Our policy is to have either an importer or a distributor in each country where we export, and we believed it was the right move also in the Dominican Republic. This is a very complex market. There are over 50,000 selling points in the country and it requires a very large sales force. In this regard, the agreement with Cervecería Nacional Dominicana was very advantageous for us because it holds vast experience and knowledge in the market. It has well-developed infrastructure and its logistics network is large and very efficient. It also distributes other brands. The move has enabled us to compete in a better position in the local market.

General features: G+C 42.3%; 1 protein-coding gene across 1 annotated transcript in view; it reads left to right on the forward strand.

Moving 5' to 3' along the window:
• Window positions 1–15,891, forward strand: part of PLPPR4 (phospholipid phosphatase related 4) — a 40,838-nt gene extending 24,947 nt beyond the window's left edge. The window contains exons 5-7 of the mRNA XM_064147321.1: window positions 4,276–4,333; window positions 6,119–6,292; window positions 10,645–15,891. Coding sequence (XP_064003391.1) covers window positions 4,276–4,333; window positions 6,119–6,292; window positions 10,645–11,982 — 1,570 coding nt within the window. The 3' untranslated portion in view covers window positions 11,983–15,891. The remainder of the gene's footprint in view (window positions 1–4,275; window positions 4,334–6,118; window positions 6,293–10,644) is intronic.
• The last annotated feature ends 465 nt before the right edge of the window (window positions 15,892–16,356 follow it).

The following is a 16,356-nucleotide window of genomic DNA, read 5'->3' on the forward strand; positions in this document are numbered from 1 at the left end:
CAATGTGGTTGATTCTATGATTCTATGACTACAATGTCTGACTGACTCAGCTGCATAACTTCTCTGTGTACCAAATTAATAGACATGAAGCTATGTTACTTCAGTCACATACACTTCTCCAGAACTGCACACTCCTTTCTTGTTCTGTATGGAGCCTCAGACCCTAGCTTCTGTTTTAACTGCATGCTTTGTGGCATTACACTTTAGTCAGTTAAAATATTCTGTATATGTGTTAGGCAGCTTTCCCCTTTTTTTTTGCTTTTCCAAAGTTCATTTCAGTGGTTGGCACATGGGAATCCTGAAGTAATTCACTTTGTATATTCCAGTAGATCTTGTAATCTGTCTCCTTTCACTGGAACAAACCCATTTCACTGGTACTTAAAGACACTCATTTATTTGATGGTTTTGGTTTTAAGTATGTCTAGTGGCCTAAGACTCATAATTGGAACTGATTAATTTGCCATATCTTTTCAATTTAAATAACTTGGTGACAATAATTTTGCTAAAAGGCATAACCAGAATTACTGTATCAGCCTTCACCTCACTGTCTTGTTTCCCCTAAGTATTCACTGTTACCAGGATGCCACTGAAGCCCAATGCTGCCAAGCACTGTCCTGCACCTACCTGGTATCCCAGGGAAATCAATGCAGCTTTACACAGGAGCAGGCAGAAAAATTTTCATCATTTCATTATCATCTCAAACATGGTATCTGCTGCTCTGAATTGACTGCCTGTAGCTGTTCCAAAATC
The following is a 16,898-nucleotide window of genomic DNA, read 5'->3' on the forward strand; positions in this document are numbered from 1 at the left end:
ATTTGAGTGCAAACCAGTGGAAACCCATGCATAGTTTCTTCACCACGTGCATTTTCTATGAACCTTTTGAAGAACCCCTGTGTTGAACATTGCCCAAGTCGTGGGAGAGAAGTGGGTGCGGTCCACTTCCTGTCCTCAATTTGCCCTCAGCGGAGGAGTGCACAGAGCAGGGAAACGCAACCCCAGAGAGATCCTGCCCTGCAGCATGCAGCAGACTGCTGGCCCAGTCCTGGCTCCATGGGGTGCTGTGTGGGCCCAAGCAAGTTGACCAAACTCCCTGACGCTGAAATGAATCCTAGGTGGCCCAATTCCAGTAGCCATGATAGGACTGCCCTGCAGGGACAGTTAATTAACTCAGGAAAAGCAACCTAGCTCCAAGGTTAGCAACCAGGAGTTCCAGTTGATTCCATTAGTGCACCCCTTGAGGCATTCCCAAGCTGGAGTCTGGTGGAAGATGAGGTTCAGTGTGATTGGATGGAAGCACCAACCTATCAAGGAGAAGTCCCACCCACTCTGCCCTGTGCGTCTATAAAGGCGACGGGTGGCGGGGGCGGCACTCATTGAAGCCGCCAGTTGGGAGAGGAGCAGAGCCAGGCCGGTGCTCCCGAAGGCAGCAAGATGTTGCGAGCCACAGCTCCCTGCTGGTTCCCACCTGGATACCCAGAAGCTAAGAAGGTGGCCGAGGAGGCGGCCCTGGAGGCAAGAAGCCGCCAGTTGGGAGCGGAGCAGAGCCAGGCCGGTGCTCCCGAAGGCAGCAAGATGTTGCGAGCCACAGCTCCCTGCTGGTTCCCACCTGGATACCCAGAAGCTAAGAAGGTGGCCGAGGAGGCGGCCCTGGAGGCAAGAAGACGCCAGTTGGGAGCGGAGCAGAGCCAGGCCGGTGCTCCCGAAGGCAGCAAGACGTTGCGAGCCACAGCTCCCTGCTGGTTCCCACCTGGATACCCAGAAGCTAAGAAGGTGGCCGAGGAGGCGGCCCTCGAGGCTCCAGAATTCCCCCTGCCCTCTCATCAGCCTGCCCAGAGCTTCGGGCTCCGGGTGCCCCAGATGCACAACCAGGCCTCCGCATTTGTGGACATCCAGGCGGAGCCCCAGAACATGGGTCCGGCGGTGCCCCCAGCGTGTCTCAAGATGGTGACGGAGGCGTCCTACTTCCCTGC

Sales in the country are around 400,000 cases. However, we have seen huge growth in the last few years. Three years ago we were selling 100,000 cases. In this regard, our estimations are quite optimistic for the local market, and we expect to approach 1 million cases within three years. Our high-end products represent 70% of our sales in the Dominican Republic, and sales of our lower-end products are minimum. That gives us a privileged position in the market, because there is still plenty of room to grow in the latter area.